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Campbell: Latest releases end in disappointment

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“The Kids Will Know It’s Bullshit” by Dune Rats

Released: Feb. 3

Genre: Pop-punk

Australian natives Dune Rats aren’t very well known in America, but are stars outside. With their carefree surfer vibes and raspy screeches, the band remains fairly monotone, similar to the American band The Orwells. Both bands have a 90s skater rock sound, but the difference is noticeable. The Orwells tend to write about serious topics like suicide and mental health, but for the Dune Rats, songs like “6 Pack” – which is literally about their brother buying them beer and living in their parent’s basement – sets the band apart. Maybe Dune Rats are trying to be funny and cool, but after a song about weed, (“Never Gonna Get High”) I’m pretty much over this album. The band ultimately has the potential to be really rad and end up at summer festivals like Vans Warped Tour. But after three songs, you’ll probably want to turn it off. There is only so much of the screeching vocals you can handle before you wonder if you will stop listening first or if his vocals are going to give out before then.

Rating: D-

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“Heavy Fire” by Black Star Riders

Released: Feb. 3

Genre: Rock

After Thin Lizzy called it quits in the mid-80s and after many small reunions, longstanding guitarist Scott Gorham decided to re-group the band in 2010. Out of this re-grouping came Black Star Riders, which has featured two other Thin Lizzy members. On their latest record, the Black Star Riders continue creating music that pays homage to a classic rock sound, but steps up the excitement from their Thin Lizzy days. Although the band seems to be trying to recreate the classic 80s rock sound, it comes off as stagnant and dull. When Kiss and ACDC are still around, why do we need newer bands to attempt to recreate those same sounds? Sure, half of the band are original members of a 70s power group, but in a time period where listeners need their attention to be grabbed within the first 10 seconds of a song, these are not the types of songs that are going to do so. “When the Night Comes In” features a gospel choir in the background that is not only an odd choice, but also kind of off-putting. There are plenty of newer bands out there that are able to create a basic rock sound, but the Riders differ from these groups because they haven’t created anything unique or interesting in order to standout.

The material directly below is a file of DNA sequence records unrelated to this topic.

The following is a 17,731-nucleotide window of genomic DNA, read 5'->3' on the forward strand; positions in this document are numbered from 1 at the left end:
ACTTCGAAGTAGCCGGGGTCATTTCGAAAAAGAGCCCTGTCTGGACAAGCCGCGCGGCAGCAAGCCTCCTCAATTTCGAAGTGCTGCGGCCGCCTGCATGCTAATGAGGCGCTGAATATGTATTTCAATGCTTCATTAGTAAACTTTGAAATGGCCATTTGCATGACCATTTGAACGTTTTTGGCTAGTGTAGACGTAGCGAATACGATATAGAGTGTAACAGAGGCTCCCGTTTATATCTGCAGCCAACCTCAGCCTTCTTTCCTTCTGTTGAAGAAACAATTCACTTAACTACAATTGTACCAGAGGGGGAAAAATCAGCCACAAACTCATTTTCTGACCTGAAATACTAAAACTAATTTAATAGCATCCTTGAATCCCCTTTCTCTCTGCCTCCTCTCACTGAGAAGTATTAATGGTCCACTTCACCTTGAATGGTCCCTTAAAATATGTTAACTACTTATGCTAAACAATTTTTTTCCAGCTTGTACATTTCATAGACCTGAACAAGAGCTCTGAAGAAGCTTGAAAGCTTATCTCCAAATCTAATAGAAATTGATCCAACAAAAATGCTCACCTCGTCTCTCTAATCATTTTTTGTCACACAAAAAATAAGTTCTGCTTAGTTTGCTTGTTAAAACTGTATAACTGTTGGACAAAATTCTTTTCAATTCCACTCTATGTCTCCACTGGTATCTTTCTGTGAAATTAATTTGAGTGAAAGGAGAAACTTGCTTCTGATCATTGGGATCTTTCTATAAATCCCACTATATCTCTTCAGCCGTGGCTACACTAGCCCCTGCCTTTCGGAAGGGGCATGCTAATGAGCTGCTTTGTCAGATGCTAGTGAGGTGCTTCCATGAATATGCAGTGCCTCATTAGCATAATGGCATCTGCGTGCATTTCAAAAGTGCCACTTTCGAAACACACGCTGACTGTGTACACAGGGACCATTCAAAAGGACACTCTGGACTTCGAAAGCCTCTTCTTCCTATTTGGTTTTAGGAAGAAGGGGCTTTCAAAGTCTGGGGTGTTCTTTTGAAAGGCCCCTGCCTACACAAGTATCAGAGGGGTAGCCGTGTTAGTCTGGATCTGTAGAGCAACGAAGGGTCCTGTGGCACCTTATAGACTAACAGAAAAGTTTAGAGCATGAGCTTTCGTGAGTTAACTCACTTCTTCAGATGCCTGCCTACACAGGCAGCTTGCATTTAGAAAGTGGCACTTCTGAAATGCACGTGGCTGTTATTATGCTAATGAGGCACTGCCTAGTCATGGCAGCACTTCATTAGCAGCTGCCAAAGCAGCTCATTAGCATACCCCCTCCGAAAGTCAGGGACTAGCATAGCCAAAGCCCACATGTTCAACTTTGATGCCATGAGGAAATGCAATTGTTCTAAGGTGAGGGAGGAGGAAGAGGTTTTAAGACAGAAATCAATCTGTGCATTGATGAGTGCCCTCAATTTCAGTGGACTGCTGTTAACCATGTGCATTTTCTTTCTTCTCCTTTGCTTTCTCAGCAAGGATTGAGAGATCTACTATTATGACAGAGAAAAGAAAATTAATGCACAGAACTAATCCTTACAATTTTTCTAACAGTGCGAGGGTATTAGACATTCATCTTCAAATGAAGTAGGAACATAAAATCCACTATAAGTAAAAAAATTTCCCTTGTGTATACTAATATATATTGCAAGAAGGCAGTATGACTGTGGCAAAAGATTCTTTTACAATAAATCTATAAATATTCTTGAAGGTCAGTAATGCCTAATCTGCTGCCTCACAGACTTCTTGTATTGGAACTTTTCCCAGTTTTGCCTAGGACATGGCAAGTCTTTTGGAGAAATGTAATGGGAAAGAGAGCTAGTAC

Rating: D

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